If it were on the real list. . .: It would have been ineligible. But I wanted to remind people of its existence.
British production, 2001-2003
Damned solid and only occasionally over-the-top (funny as it is, that David Brent dance scene goes a LITTLE too far), The Office is one of my favorite television series of all time, a frank examination of how the modern corporate workplace breaks down essential humanity, leaving it free to pursue other interests, be they an illicit romance, a series of practical jokes or motivational speaking. Anchored by a performance from Ricky Gervais that's so good he'll probably spend the rest of his life trying to run away from it, The Office seems, at first, to be baldly misanthropic, with little love or tolerance for its characters. But as you watch more and more of it, you realize that the show has a deeply humanist core -- it spends the first season tearing them down, then spends the second season seeing what's left of them before restoring their dignity in the Christmas specials that close out the series, letting them go off with some, though not all, of their dreams accomplished. The Office is probably the best argument there is for the British model of limited series that come to a logical end. In the course of a little under 10 hours of television, it says all it needs to say and then leaves you wanting more. The Office, unlike so many workplace sitcoms, isn't about how your workplace functions as a crazy second family; it's about how that dysfunctional family came about because someone else forced it to be that way. This is a series about how surprising it is that any of us can function in that manner. A huge hit in the UK, the series was the first big success for BBC America and has since spawned new versions of itself in countries around the world (the concept is, after all, incredibly elastic). The complete run is available on DVD, and if you've only seen one of the remakes or you've never seen any of them, you owe it to yourself to check this out as a holiday treat.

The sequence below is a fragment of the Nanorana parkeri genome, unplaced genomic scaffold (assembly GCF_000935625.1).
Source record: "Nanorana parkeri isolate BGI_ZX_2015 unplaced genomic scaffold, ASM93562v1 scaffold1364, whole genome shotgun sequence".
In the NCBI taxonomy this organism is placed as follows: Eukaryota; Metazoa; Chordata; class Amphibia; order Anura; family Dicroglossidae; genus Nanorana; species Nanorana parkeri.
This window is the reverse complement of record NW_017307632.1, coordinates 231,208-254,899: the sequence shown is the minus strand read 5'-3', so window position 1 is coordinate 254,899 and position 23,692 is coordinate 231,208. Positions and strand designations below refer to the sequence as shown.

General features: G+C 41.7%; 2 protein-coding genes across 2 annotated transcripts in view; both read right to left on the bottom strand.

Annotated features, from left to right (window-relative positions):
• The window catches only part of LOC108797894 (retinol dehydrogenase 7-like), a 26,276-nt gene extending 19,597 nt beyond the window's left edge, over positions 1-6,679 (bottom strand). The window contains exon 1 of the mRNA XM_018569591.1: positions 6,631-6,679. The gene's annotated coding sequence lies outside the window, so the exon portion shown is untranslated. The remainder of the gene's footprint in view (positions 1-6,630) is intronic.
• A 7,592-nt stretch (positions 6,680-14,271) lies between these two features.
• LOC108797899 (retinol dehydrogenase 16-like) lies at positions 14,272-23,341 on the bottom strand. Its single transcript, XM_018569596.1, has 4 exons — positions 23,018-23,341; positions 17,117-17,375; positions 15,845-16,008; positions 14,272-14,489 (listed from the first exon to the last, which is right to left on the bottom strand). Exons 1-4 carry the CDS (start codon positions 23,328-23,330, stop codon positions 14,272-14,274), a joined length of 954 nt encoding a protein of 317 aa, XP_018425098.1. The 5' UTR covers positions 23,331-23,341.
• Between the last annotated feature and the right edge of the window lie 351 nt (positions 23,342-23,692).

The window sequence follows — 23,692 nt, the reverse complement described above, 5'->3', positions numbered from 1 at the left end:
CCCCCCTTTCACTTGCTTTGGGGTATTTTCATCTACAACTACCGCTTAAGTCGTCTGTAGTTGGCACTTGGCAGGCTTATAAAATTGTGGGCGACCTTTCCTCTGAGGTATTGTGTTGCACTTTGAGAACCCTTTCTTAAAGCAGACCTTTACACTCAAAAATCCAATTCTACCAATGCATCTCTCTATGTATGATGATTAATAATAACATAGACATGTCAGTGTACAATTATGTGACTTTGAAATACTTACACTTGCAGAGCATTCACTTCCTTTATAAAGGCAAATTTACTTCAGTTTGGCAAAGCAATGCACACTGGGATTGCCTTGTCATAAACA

If it were on the real list. . .: Yes, it would have placed second. No really!
Today's Christmas Tune: Mostly forgotten today, Fred Waring was one of the premier choral directors of mid-20th century America, and his sweetly sincere and utterly frill-less work deserves to be rediscovered. Check out his Pennsylvanians singing "Silent Night."
Tomorrow: Places 70-61, including the next great workplace sitcom, rock stars and a show most of you will slap your foreheads to find is on the list.
Wednesday, December 12, 2007
9) Prime Suspect
8) Monty Python's Flying Circus
7) Kids in the Hall
6) Fawlty Towers
5) Doctor Who
4) Slings and Arrows
3) The Prisoner
2) The Singing Detective
1) The Office